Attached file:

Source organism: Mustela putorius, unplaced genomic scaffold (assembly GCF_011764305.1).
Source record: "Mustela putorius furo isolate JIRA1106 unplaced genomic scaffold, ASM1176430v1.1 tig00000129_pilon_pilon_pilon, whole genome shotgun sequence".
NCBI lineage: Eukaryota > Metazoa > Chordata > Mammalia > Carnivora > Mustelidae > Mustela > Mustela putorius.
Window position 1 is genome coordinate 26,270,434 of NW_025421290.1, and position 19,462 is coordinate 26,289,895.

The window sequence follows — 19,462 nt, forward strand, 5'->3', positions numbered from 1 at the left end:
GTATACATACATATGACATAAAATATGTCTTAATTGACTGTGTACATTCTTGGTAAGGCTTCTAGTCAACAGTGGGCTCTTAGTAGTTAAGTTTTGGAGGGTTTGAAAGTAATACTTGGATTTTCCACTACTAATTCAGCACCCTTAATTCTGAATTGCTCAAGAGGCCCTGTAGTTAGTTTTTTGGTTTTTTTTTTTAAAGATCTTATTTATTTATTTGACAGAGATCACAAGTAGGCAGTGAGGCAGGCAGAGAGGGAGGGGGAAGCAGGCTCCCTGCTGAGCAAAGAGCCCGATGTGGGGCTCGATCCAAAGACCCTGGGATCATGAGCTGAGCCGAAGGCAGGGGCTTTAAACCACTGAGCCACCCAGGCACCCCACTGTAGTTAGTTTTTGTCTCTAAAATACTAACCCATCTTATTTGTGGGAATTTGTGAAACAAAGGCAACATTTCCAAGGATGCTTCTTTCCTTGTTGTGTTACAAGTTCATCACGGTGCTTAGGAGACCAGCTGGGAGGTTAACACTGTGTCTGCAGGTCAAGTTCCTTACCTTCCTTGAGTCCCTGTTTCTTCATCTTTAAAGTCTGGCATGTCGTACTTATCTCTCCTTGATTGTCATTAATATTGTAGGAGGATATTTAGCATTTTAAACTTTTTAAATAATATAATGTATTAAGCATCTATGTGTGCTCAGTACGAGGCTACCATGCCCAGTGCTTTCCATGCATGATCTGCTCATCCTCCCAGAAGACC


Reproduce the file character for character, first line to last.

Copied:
Source organism: Mustela putorius, unplaced genomic scaffold (assembly GCF_011764305.1).
Source record: "Mustela putorius furo isolate JIRA1106 unplaced genomic scaffold, ASM1176430v1.1 tig00000129_pilon_pilon_pilon, whole genome shotgun sequence".
NCBI lineage: Eukaryota > Metazoa > Chordata > Mammalia > Carnivora > Mustelidae > Mustela > Mustela putorius.
Window position 1 is genome coordinate 26,270,434 of NW_025421290.1, and position 19,462 is coordinate 26,289,895.

The window sequence follows — 19,462 nt, forward strand, 5'->3', positions numbered from 1 at the left end:
GTATACATACATATGACATAAAATATGTCTTAATTGACTGTGTACATTCTTGGTAAGGCTTCTAGTCAACAGTGGGCTCTTAGTAGTTAAGTTTTGGAGGGTTTGAAAGTAATACTTGGATTTTCCACTACTAATTCAGCACCCTTAATTCTGAATTGCTCAAGAGGCCCTGTAGTTAGTTTTTTGGTTTTTTTTTTTAAAGATCTTATTTATTTATTTGACAGAGATCACAAGTAGGCAGTGAGGCAGGCAGAGAGGGAGGGGGAAGCAGGCTCCCTGCTGAGCAAAGAGCCCGATGTGGGGCTCGATCCAAAGACCCTGGGATCATGAGCTGAGCCGAAGGCAGGGGCTTTAAACCACTGAGCCACCCAGGCACCCCACTGTAGTTAGTTTTTGTCTCTAAAATACTAACCCATCTTATTTGTGGGAATTTGTGAAACAAAGGCAACATTTCCAAGGATGCTTCTTTCCTTGTTGTGTTACAAGTTCATCACGGTGCTTAGGAGACCAGCTGGGAGGTTAACACTGTGTCTGCAGGTCAAGTTCCTTACCTTCCTTGAGTCCCTGTTTCTTCATCTTTAAAGTCTGGCATGTCGTACTTATCTCTCCTTGATTGTCATTAATATTGTAGGAGGATATTTAGCATTTTAAACTTTTTAAATAATATAATGTATTAAGCATCTATGTGTGCTCAGTACGAGGCTACCATGCCCAGTGCTTTCCATGCATGATCTGCTCATCCTCCCAGAAGACC